It's not spring in Boston until the Red Sox home opener. Yesterday, Tom Brady threw the first pitch, and it's time for the good people of Boston to retire their Pats beanies until the autumn. Of course it was Tom Brady.
Our class had planned a trip to a cabin in New Hampshire for this past weekend. Forecasts originally declared mild springtime weather, which then changed to snow to the tune of 12-18" in the north. Well, snow did fall on Boston, but never stuck around. New Hampshire, however, was not spared. Out were the plans for a nice spring hike, and in were plans for skiing, snowshoeing, and sledding.
As usual, I have a lot of photos I wanted to share, but not a substantial amount of content to go with it. Instead, I'll do as I have done before and include an assortment of thoughts that I've had lately.
I'm having more difficulty with medical school this semester than last semester. I'm not entirely sure why, but I'm working harder and trying to figure out how to improve. On the clinical front, I'm more comfortable interviewing patients and just being in the hospital or in clinic.
I also recently shadowed OB/Gyn on their Labor & Delivery service and saw two births. I think I may enjoy OB/Gyn, but I wonder if that's only because I saw a C-section.
I applied for a grant and I hope I get it. For the application, I had to update my CV, which had been untouched since I applied to medical school. Well, I went trawling through conference program books for all my college contributions and found that my lab in college had "posthumously" presented my project. I was given second authorship, which is the highest I've been yet, but...
...it isn't fair. I had sent my lab emails two months ago asking if anyone had taken up my personal project, and got a resounding NO, that they had abandoned it and that I need not follow up. Now I see they've published it, used my code without my permission for very similar project, and expected me not to notice.
I talked to one of the medical school faculty about it. I should be happy to be able to add things to my CV, but that project was my personal project, and that lab was my home away from home.
I still get excited for snow. I feel like I got a bit cheated out of my first true winter, but seeing all the snow in New Hampshire that Boston was spared of was very gratifying.
Raw denim, a 3 month update
Remember awhile ago I mentioned I bought my first pair of raw denim jeans? I'm still wearing them, and I'm still...not washing them. The fades are slow to come, the fabric is still stiff, and the men's fit is not very flattering, but I still like them quite a lot. I hang them up and freeze them from time to time. I wear them almost daily, and found that they are warm enough for almost any time and place I am. I should take progress pictures, but I'm simply too lazy.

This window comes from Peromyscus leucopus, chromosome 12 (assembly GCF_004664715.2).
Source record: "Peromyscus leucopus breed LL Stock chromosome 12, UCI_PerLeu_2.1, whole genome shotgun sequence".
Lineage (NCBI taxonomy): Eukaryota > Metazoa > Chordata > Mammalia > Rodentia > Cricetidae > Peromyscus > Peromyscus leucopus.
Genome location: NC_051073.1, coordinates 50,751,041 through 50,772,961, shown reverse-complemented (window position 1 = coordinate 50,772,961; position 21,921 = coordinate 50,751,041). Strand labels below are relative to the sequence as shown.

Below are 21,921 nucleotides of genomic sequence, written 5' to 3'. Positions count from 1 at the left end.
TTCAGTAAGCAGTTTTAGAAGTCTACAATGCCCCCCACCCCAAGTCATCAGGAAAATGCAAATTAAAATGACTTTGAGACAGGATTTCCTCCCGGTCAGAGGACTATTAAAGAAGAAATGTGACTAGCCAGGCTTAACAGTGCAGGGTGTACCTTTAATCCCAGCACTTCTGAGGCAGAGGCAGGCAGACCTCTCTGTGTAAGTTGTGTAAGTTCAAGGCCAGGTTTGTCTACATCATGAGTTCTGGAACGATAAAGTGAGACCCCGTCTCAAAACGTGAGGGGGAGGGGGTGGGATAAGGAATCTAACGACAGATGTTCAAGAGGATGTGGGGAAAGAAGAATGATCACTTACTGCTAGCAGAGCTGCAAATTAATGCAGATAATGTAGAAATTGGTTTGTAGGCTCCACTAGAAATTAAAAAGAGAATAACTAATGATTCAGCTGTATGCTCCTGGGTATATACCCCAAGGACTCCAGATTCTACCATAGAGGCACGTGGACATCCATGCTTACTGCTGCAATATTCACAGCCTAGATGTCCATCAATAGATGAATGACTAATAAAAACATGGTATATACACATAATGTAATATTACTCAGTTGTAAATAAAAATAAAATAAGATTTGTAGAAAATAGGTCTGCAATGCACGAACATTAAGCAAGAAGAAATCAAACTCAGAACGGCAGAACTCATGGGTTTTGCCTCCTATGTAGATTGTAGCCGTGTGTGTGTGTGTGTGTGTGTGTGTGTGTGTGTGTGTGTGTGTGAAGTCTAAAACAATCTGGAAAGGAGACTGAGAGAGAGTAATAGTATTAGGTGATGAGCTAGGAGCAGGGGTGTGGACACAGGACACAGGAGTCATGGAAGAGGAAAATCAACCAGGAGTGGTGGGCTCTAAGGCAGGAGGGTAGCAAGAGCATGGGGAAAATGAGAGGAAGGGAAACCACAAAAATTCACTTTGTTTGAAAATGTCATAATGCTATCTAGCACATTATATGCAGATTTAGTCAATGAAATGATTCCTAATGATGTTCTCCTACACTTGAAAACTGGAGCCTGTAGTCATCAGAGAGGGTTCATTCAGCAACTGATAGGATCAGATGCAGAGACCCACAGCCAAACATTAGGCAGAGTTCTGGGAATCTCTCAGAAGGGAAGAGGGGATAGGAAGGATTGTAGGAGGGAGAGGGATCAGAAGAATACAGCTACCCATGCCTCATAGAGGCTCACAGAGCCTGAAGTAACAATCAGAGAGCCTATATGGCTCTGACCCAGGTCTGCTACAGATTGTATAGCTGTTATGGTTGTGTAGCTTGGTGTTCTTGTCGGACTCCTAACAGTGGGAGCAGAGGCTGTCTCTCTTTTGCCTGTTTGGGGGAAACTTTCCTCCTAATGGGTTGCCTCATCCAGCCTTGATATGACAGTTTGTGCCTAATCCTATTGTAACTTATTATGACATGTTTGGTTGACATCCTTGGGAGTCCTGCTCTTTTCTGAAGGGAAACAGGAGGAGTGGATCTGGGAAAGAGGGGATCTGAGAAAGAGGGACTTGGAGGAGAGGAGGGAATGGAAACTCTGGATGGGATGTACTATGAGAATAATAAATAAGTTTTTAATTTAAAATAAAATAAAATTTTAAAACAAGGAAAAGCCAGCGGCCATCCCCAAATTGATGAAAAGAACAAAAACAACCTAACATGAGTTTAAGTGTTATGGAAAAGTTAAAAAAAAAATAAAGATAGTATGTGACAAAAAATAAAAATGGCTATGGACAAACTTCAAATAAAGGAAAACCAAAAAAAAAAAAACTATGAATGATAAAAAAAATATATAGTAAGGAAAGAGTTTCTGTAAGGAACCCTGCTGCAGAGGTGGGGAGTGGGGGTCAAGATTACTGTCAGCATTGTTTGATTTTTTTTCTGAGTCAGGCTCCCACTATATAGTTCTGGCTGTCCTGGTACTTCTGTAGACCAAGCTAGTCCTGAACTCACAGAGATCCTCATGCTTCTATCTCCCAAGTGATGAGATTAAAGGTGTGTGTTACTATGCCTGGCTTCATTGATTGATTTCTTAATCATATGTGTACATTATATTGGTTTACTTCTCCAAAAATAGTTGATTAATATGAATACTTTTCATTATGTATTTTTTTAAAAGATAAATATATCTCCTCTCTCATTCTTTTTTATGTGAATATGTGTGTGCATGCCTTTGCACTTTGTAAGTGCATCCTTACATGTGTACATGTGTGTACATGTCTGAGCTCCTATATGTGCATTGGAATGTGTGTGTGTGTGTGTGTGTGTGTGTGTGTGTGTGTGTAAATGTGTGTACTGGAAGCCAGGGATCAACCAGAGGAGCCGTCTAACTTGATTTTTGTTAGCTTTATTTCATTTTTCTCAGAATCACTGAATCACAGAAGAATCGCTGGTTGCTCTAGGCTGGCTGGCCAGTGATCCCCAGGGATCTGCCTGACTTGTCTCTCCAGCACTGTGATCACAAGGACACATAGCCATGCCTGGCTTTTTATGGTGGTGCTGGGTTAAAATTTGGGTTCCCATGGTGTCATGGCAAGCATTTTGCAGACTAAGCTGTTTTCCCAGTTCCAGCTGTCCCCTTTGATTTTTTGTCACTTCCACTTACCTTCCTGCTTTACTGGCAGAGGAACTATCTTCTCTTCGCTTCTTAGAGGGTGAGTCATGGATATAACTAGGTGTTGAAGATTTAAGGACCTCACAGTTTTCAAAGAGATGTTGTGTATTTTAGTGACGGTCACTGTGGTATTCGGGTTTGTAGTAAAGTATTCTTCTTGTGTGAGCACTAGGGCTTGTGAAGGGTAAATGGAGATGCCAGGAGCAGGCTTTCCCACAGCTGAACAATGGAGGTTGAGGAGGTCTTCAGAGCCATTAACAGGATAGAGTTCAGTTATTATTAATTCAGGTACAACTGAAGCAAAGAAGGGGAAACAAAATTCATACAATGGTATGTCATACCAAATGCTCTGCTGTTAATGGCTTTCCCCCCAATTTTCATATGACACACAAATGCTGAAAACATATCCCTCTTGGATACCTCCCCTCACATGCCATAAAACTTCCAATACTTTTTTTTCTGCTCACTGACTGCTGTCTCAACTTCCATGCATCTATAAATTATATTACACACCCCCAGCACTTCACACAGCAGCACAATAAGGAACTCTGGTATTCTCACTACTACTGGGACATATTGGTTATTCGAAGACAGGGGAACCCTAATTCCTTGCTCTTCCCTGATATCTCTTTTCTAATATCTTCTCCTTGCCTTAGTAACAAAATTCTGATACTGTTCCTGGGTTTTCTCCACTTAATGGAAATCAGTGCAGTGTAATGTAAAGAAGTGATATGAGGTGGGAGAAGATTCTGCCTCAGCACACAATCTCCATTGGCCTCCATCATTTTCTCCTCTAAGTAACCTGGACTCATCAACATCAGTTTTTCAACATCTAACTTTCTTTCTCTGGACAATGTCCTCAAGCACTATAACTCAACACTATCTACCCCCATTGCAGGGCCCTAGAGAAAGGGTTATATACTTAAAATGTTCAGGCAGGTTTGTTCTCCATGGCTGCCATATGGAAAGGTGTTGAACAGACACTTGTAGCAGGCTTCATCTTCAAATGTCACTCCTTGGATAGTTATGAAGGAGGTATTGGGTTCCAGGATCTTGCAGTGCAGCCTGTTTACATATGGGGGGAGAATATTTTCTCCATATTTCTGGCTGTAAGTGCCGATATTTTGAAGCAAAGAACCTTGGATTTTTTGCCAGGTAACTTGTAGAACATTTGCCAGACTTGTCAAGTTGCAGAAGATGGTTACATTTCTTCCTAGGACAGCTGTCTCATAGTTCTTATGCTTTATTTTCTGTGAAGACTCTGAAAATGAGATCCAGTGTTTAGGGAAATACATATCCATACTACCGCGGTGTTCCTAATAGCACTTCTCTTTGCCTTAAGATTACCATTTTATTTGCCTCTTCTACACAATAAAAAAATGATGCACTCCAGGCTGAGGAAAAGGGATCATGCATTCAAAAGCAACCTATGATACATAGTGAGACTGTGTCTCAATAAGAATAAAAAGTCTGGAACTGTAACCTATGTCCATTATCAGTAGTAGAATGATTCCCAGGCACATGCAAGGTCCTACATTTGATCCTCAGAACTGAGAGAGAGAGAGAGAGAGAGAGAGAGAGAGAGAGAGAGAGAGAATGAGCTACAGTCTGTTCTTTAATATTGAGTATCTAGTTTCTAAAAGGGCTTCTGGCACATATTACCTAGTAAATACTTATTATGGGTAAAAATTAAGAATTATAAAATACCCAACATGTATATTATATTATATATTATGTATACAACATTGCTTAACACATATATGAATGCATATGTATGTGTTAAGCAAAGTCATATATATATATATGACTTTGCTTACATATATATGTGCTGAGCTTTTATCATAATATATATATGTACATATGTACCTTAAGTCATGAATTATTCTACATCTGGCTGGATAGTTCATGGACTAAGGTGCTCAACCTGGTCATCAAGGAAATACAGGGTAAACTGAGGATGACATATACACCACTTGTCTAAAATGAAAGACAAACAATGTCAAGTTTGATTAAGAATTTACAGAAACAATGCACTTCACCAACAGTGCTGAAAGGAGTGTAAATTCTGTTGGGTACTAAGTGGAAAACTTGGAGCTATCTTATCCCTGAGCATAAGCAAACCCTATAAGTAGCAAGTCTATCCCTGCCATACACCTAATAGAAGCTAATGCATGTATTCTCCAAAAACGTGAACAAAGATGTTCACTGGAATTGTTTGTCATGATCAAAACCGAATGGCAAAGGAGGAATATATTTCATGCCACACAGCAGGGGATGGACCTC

I've recently become disenchanted with some blogs that I used to enjoy, and have found it hard to either stop reading them, or find new ones to read. I doubt any of them read my blog here. Sometimes it's camping on the moral high ground. Sometimes it's sneering at the other girls, the other bloggers. Sometimes the writing is a sermon filled with errors in spelling and grammar and word choice about the vapidity of other bloggers. Sometimes the comment section is an echo chamber. Sometimes they are just mediocre when before, they were a revelation.
I would gladly snowshoe again. Next time, I'll look for a longer hike and maybe go off-trail. As snowy as my photos look, there was no wind: a very peaceful snowfall at least until the trees dumped what they collected on their boughs right onto my head.
Snowshoe ownership, even if they are cheap ones, is now a goal of mine.
I'm still friends with the same people since early in medical school and we're getting closer. What surprised me on this trip was that I'm getting better at taking opportunities to socialize and bond, and that I'm getting better at finding common ground and having fun. In the beginning, I felt like my classmates were unapproachable and unfriendly, but that doesn't seem to be the case at all.
I've been on a few road trips since medical school began and the little magic of the New England countryside has still not gone. Lots of picture-perfect little towns, ponds, covered bridges, reeds, woods come straight out of a Norman Rockwell painting. The vastness of the American West of my childhood road trips seem completely alien. I sometimes imagine that I could live in rural New England...
...we find a supermarket and do our shopping. I am suddenly aware of the fact that we are likely the only Asians for at least...I'm not sure, but there are definitely no other people of color in the supermarket. The people are friendly and kind, and the cashier asks me where we've come from.
"Boston," I say. That's far, she says.
She welcomes us to New Hampshire. Every time I visit, I wonder a little more if I could call New England home.